The Dead Don’t Die 2019 ***

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‘This is going to end badly’ says cop Ronnie Peterson (Adam Driver) repeatedly in Jim Jarmusch’s zombie film, and he’s right, although if you’re looking for thrills or comedy, it doesn’t start well either. Jarmusch has a celebrated off-beat style; The Dead Don’t Die shoe-horns the director’s unique sensibilities into a conventional zombie film. And it is conventional; minor characters in the small town of Centreville wonder if the attacks that plague them could be caused by fracking or wild animals, while the protagonists debate the best way of killing zombies. Knowing dialogue references Driver’s Star Wars involvement, while late exchanges see Driver and Bill Murray discussing how many of the script pages Jarmusch has allowed them to see. Such fourth-wall breaks will alienate many, but they add layers to what seems a straightforward film; Jarmusch seems content to riff on George A Romero and his use of zombies to offer a critique on capitalism and that’s largely what The Dead Don’t Die offers. It’s a whimsical, evasive work from a great director, designed to be problematic and not for the horror comedy crowd, despite some gore and some smart moments. As a side note, Tilda Swinton’s appearance as a quirky Scottish mortician is regrettable; while she herself is Scottish, leaning into racist stereotypes seems to be part of her on-going campaign to alienate herself from her homeland. It’s only one small element in an anything goes movie, but the accent and the appearance are about as sensitive as blackface if you’re Scottish.

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The Man Who Killed Don Quixote 2018 ****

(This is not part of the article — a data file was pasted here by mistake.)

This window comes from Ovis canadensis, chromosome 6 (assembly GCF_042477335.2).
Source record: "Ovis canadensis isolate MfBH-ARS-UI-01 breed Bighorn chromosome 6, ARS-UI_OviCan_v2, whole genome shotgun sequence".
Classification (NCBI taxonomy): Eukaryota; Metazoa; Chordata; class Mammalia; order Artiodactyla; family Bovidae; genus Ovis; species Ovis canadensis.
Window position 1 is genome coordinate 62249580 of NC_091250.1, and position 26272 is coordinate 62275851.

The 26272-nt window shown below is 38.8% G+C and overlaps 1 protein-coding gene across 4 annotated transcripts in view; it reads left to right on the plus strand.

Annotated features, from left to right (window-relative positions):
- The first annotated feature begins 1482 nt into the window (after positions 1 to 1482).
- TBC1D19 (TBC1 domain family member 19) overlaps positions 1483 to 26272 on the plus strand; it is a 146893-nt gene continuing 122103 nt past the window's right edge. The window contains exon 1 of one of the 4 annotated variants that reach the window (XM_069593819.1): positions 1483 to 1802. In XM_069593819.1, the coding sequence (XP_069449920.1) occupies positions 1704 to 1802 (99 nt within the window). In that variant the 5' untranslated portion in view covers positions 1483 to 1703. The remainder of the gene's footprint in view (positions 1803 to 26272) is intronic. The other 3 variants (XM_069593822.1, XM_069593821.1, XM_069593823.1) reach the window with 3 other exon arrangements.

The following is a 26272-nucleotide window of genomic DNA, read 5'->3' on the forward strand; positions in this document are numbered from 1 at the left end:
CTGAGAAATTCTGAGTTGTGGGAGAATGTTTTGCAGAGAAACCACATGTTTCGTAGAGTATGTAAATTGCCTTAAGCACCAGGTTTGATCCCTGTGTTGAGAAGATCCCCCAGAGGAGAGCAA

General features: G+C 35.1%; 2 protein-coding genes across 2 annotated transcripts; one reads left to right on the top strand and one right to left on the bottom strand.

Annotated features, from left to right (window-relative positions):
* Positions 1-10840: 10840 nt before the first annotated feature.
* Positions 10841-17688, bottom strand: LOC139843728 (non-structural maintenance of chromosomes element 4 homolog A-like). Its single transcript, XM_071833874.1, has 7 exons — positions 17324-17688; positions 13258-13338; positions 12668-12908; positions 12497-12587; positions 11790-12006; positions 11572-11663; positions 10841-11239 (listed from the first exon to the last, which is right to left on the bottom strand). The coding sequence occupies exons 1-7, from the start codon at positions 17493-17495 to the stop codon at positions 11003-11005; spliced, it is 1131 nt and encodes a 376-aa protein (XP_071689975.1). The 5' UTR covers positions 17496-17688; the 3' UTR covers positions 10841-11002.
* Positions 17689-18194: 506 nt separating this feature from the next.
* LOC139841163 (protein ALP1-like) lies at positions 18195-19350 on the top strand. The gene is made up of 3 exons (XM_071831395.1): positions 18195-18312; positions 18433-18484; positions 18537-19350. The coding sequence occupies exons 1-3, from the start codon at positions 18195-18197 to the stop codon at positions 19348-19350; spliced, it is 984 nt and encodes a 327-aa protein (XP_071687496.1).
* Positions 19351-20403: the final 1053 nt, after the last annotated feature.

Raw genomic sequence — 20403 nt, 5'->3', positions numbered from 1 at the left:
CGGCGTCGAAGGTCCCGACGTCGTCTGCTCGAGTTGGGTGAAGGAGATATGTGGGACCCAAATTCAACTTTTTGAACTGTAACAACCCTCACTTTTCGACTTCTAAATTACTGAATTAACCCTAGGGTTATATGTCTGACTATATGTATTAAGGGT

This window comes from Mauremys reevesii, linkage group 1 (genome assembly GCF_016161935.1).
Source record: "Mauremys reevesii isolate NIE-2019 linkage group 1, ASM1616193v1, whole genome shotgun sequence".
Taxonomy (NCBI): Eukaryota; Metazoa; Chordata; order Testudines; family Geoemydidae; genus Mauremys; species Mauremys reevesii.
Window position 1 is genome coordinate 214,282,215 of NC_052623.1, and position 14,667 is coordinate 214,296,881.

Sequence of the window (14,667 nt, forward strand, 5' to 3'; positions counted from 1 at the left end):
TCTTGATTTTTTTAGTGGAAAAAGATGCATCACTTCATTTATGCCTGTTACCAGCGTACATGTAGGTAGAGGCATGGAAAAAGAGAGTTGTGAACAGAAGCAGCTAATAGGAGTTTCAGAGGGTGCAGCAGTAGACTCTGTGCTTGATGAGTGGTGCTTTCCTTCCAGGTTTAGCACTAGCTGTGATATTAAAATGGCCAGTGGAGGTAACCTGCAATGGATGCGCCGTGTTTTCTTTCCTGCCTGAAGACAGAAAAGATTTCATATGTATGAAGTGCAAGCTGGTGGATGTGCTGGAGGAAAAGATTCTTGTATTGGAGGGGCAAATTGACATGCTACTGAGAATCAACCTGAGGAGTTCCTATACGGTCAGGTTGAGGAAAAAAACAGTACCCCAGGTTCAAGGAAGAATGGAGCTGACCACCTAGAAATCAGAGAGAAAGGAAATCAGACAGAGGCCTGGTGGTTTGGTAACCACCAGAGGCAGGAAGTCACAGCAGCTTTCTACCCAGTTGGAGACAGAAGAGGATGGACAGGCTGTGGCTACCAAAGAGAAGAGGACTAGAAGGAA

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99 cents is the humble rental price for Terry Gilliam’s The Man Who Killed Don Quixote, a film so long awaited that other films have been made about how long it was taking; Lost In La Mancha details an earlier flurry of activity that failed to get Cervantes famous story onto the big screen. It has not been lost on Gilliam that spending thirty years attempting to tell the story of a man who famously titled at windmills has a poignancy all of its own, so finally watching The Man Who Killed Don Quixote is a strange experience; it’s initially hard to separate the film’s making from the story. The vibe is very 1989 in terms of a magic–realist narrative; An advertising executive Tony Grisoni (Adam Driver) slips back in time and finds himself in the company of the legend Don Quixote (Jonathan Pryce). Rewrites have allowed Gilliam to embrace the meta elements here; while shooting a commercial featuring the character of Don Quixote, Grisoni unearths his own student film on the same subject, and sets out to visit the locations, only to find the actor he cast is now living as the character. The production difficulties, which were not surprisingly many and diverse, have been detailed elsewhere; what’s on screen may not have the full sweep and scope of what the director imagined, but it looks pretty good, and evokes exactly the right spirit for a modern Cervantes adaptation. What Gilliam has not compromised is that The Man Who Killed Don Quixote is a text that the audience can get lost in, alongside the main character, over a 132 minute running time, and it’s almost certain that the same overwhelming effect would be what was intended when production started in 1989. Driver does well with a tricky role, Pryce is imperious as Quixote, and the episodic narrative blends scenes from the original text with some nice commentary. Trickling out unannounced on home streaming services may not be what Gilliam dreamed of, but fans of Gilliam, Monty Python and Cervantes will want to buy this one for a dollar or more; it’s a magical mystery tour mixing past and present, fact and fiction, film and literature, and the pleasurable experience of watching it snatches a secret success from the jaws of well-publicised failure.